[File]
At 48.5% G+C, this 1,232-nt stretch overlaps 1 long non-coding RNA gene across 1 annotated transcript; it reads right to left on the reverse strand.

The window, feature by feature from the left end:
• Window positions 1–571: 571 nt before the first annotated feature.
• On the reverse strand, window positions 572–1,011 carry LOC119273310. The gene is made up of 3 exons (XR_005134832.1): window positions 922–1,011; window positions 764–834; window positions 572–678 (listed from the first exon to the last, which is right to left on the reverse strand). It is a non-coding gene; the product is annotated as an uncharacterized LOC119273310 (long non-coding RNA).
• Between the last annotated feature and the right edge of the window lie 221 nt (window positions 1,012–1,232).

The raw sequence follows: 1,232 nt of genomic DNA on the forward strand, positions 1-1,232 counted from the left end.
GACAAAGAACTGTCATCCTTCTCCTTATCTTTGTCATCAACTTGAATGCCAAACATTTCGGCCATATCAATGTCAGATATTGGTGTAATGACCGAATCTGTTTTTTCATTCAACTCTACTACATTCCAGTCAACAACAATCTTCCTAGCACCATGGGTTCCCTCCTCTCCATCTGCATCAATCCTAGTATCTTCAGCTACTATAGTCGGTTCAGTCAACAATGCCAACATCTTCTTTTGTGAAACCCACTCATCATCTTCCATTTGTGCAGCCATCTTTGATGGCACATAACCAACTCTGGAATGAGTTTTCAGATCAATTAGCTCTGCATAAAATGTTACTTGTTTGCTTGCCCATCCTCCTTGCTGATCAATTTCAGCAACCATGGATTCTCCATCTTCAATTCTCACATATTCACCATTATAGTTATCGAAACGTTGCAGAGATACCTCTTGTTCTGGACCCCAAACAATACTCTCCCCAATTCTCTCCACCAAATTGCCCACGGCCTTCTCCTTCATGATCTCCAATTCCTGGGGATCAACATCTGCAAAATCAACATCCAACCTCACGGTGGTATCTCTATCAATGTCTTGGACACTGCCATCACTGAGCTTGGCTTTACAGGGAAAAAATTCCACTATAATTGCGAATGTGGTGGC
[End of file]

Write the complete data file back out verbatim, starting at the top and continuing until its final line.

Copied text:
At 48.5% G+C, this 1,232-nt stretch overlaps 1 long non-coding RNA gene across 1 annotated transcript; it reads right to left on the reverse strand.

The window, feature by feature from the left end:
• Window positions 1–571: 571 nt before the first annotated feature.
• On the reverse strand, window positions 572–1,011 carry LOC119273310. The gene is made up of 3 exons (XR_005134832.1): window positions 922–1,011; window positions 764–834; window positions 572–678 (listed from the first exon to the last, which is right to left on the reverse strand). It is a non-coding gene; the product is annotated as an uncharacterized LOC119273310 (long non-coding RNA).
• Between the last annotated feature and the right edge of the window lie 221 nt (window positions 1,012–1,232).

The raw sequence follows: 1,232 nt of genomic DNA on the forward strand, positions 1-1,232 counted from the left end.
GACAAAGAACTGTCATCCTTCTCCTTATCTTTGTCATCAACTTGAATGCCAAACATTTCGGCCATATCAATGTCAGATATTGGTGTAATGACCGAATCTGTTTTTTCATTCAACTCTACTACATTCCAGTCAACAACAATCTTCCTAGCACCATGGGTTCCCTCCTCTCCATCTGCATCAATCCTAGTATCTTCAGCTACTATAGTCGGTTCAGTCAACAATGCCAACATCTTCTTTTGTGAAACCCACTCATCATCTTCCATTTGTGCAGCCATCTTTGATGGCACATAACCAACTCTGGAATGAGTTTTCAGATCAATTAGCTCTGCATAAAATGTTACTTGTTTGCTTGCCCATCCTCCTTGCTGATCAATTTCAGCAACCATGGATTCTCCATCTTCAATTCTCACATATTCACCATTATAGTTATCGAAACGTTGCAGAGATACCTCTTGTTCTGGACCCCAAACAATACTCTCCCCAATTCTCTCCACCAAATTGCCCACGGCCTTCTCCTTCATGATCTCCAATTCCTGGGGATCAACATCTGCAAAATCAACATCCAACCTCACGGTGGTATCTCTATCAATGTCTTGGACACTGCCATCACTGAGCTTGGCTTTACAGGGAAAAAATTCCACTATAATTGCGAATGTGGTGGC